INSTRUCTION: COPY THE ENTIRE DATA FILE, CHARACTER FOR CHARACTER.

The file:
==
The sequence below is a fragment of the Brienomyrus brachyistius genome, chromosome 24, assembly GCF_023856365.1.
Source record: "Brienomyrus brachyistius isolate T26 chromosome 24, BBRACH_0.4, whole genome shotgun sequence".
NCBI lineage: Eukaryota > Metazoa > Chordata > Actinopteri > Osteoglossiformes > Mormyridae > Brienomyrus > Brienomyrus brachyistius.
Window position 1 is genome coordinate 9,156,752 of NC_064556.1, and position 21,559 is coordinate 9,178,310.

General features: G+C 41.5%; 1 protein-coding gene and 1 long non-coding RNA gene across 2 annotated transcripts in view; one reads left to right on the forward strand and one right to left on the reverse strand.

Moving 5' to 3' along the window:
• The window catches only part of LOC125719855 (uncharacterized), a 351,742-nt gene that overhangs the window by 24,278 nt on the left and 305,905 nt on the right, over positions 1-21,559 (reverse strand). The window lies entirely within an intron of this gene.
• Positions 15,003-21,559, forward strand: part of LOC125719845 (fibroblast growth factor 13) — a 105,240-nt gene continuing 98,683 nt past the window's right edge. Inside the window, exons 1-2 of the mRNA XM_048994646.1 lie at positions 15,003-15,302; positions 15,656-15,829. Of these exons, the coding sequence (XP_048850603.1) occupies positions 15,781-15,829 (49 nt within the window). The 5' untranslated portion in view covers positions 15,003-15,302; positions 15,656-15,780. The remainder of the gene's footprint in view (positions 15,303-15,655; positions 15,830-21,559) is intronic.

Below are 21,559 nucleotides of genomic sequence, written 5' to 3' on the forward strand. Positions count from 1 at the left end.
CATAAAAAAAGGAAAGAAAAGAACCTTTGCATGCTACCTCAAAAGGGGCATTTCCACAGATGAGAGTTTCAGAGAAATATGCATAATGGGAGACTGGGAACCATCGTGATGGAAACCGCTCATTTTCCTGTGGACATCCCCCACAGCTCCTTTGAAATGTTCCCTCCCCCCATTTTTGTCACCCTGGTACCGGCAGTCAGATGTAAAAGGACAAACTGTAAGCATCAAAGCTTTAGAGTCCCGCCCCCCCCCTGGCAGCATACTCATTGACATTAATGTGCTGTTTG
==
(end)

The sequence below is a fragment of the Brienomyrus brachyistius genome, chromosome 24, assembly GCF_023856365.1.
Source record: "Brienomyrus brachyistius isolate T26 chromosome 24, BBRACH_0.4, whole genome shotgun sequence".
NCBI lineage: Eukaryota > Metazoa > Chordata > Actinopteri > Osteoglossiformes > Mormyridae > Brienomyrus > Brienomyrus brachyistius.
Window position 1 is genome coordinate 9,156,752 of NC_064556.1, and position 21,559 is coordinate 9,178,310.

General features: G+C 41.5%; 1 protein-coding gene and 1 long non-coding RNA gene across 2 annotated transcripts in view; one reads left to right on the forward strand and one right to left on the reverse strand.

Moving 5' to 3' along the window:
• The window catches only part of LOC125719855 (uncharacterized), a 351,742-nt gene that overhangs the window by 24,278 nt on the left and 305,905 nt on the right, over positions 1-21,559 (reverse strand). The window lies entirely within an intron of this gene.
• Positions 15,003-21,559, forward strand: part of LOC125719845 (fibroblast growth factor 13) — a 105,240-nt gene continuing 98,683 nt past the window's right edge. Inside the window, exons 1-2 of the mRNA XM_048994646.1 lie at positions 15,003-15,302; positions 15,656-15,829. Of these exons, the coding sequence (XP_048850603.1) occupies positions 15,781-15,829 (49 nt within the window). The 5' untranslated portion in view covers positions 15,003-15,302; positions 15,656-15,780. The remainder of the gene's footprint in view (positions 15,303-15,655; positions 15,830-21,559) is intronic.

Below are 21,559 nucleotides of genomic sequence, written 5' to 3' on the forward strand. Positions count from 1 at the left end.
CATAAAAAAAGGAAAGAAAAGAACCTTTGCATGCTACCTCAAAAGGGGCATTTCCACAGATGAGAGTTTCAGAGAAATATGCATAATGGGAGACTGGGAACCATCGTGATGGAAACCGCTCATTTTCCTGTGGACATCCCCCACAGCTCCTTTGAAATGTTCCCTCCCCCCATTTTTGTCACCCTGGTACCGGCAGTCAGATGTAAAAGGACAAACTGTAAGCATCAAAGCTTTAGAGTCCCGCCCCCCCCCTGGCAGCATACTCATTGACATTAATGTGCTGTTTG